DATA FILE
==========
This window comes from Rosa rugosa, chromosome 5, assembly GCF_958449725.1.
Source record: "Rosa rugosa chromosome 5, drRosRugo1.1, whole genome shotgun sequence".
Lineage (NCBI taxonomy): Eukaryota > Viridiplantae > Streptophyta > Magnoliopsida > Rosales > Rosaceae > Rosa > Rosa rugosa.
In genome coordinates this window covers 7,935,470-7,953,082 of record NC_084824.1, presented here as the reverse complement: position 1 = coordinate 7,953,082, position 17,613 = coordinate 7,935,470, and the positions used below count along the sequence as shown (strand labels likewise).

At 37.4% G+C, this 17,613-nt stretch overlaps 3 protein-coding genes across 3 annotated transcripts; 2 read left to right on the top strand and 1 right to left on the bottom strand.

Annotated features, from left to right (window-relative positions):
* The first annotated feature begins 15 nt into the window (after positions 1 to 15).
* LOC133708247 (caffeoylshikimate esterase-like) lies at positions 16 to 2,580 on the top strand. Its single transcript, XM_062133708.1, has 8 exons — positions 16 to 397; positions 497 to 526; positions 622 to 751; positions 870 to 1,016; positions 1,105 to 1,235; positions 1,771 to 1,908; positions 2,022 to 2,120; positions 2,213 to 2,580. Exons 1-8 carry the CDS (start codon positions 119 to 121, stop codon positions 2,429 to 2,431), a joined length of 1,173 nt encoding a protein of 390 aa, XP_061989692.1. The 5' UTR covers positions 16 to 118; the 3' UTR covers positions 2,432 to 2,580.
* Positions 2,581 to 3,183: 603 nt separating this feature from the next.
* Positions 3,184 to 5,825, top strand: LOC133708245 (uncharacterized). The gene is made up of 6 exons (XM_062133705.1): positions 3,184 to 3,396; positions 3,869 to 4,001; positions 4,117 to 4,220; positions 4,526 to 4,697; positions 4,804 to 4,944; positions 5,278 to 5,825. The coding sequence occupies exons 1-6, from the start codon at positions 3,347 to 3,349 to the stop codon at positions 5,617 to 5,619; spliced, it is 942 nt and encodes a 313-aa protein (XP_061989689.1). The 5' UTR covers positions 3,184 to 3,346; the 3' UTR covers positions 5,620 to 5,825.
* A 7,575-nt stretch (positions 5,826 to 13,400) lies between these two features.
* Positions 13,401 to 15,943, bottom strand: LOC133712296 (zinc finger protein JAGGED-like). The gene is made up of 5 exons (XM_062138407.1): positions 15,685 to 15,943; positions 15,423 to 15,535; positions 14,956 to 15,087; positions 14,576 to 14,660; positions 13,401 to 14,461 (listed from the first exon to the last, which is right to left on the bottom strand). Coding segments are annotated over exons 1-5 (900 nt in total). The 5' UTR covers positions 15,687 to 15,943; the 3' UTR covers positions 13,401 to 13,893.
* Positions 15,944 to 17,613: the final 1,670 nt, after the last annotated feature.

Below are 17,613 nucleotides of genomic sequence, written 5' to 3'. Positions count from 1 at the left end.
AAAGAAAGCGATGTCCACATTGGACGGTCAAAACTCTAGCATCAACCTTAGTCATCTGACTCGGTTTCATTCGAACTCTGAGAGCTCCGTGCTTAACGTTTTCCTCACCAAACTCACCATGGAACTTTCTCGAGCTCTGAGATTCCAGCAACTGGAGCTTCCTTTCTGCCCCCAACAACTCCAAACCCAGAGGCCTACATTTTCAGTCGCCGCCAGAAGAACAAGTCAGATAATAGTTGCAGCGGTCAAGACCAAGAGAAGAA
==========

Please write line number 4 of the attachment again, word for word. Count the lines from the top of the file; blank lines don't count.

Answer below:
In genome coordinates this window covers 7,935,470-7,953,082 of record NC_084824.1, presented here as the reverse complement: position 1 = coordinate 7,953,082, position 17,613 = coordinate 7,935,470, and the positions used below count along the sequence as shown (strand labels likewise).